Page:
Powerful new imaging techniques reveal humans were already crafting complex hunting weapons from wood 300,000 years ago, upending the stereotype of the Stone Age.

Archeologists have previously suspected humans have been using wooden tools for at least as long as stone ones, but due to wood's more fragile nature, most evidence has rotted away.

Now, using 3D microscopy and micro-CT scanners to examine 187 wooden artifacts from Schöningen in Germany, archeologist Dirk Leder from the Lower Saxony State Office for Cultural Heritage and colleagues have confirmed the suspicions.

"Wood was a crucial raw material for human evolution, but it is only in Schöningen that it has survived from the Paleolithic period in such great quality," explains University of Göttingen archeologist Thomas Terberger.

Amidst this stash of wooden artifacts, the largest known from the Pleistocene (2.58 million to 11,700 years ago) were at least 10 spears, seven throwing sticks, and 35 domestic tools. They were all carved from woods known to be both flexible and hard, including spruce, pine, and larch.

The tools showed clear evidence of a splitting technique previously only known to be used by modern humans, as well as signs of carving, scraping, and abrasion.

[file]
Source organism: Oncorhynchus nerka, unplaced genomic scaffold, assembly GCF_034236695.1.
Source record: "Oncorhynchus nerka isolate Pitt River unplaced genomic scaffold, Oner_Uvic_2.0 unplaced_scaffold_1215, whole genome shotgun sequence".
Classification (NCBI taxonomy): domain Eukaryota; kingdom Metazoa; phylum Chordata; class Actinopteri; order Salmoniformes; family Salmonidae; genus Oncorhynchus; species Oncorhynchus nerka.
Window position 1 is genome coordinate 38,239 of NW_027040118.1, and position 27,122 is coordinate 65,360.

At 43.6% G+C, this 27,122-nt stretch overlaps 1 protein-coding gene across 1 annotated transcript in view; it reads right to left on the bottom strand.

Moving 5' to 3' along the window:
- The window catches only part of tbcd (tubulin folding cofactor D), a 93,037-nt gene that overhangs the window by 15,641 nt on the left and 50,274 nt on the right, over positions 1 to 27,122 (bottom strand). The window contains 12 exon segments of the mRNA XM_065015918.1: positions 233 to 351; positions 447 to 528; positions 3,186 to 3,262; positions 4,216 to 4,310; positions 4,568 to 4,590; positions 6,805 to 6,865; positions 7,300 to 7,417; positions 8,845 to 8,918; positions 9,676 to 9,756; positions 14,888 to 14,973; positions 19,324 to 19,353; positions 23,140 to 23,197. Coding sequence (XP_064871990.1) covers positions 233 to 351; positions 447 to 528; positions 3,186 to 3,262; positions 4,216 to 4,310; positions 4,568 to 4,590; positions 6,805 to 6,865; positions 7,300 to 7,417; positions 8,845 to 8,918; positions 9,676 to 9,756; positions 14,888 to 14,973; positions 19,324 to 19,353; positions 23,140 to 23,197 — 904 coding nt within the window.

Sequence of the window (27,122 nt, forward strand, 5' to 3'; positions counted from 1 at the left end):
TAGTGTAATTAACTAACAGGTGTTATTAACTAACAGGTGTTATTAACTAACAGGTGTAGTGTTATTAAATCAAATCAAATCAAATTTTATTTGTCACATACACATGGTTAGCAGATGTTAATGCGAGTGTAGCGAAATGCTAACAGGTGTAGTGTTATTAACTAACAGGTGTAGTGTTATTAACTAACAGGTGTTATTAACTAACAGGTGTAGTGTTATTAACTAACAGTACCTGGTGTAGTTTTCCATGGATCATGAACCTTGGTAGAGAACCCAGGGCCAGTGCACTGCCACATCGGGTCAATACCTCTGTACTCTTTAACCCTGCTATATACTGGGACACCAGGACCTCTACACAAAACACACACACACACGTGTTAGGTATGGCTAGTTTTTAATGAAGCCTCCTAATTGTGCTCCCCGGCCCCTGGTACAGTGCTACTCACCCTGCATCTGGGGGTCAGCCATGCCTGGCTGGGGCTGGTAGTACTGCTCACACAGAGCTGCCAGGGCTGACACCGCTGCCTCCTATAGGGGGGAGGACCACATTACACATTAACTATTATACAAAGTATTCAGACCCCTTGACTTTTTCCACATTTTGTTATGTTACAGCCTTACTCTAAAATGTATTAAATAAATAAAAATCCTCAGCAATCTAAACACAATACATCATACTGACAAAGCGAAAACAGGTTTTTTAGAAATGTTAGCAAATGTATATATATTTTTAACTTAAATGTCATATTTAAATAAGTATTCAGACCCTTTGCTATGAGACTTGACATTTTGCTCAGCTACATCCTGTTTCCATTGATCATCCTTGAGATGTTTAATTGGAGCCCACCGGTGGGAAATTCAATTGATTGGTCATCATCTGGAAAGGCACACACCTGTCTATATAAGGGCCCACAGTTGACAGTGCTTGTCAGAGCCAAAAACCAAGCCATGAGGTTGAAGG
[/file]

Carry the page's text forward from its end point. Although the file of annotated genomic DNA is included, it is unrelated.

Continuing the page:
"The way the wooden tools were so expertly manufactured was a revelation to us," exclaims University of Reading paleolithic archaeologist Annemieke Milks.

Working wood to the discovered level of sophistication is a slow and many-step process, requiring much patience and forethought. What's more, the age of the tools coincides with when Neanderthals were rising to dominance in Europe, outcompeting other early human species.

Illustrated steps of Pleistocene woodworking techniques
Woodworking techniques used for round wood artifacts (top) and split wood artifacts (bottom). (Leder et al., PNAS, 2024)

The site at Schöningen also contained evidence of up to 25 butchered animals, mostly horses.

"It turned out that these pre-Homo sapiens had fashioned tools and weapons to hunt big game," Terberger told Franz Lidz at the New York Times. "Not only did they communicate together to topple prey, but they were sophisticated enough to organize the butchering and roasting."

These powerful hunting abilities are likely much older than the wood artifacts found in Schöningen, the researchers argue. These skills would have ensured early humans had access to high-quality food sources for generations, providing the capacity for this increase in brain growth and associated cognitive skills.

"Likewise, [hunting] would have ensured sustainable populations even in less favorable parts of Europe during the Pleistocene and contributed to human range expansion across the globe," Leder and team write in their paper.

Incredibly, the researchers also found evidence of recycling. Tools that had been broken or blunted were reworked for new purposes.

"The study provides unique insights into Pleistocene woodworking techniques," the researchers conclude.

"Schöningen's wooden hunting weapons exemplify the interplay of technological complexity, human behavior, and human evolution."

Their study was published in PNAS.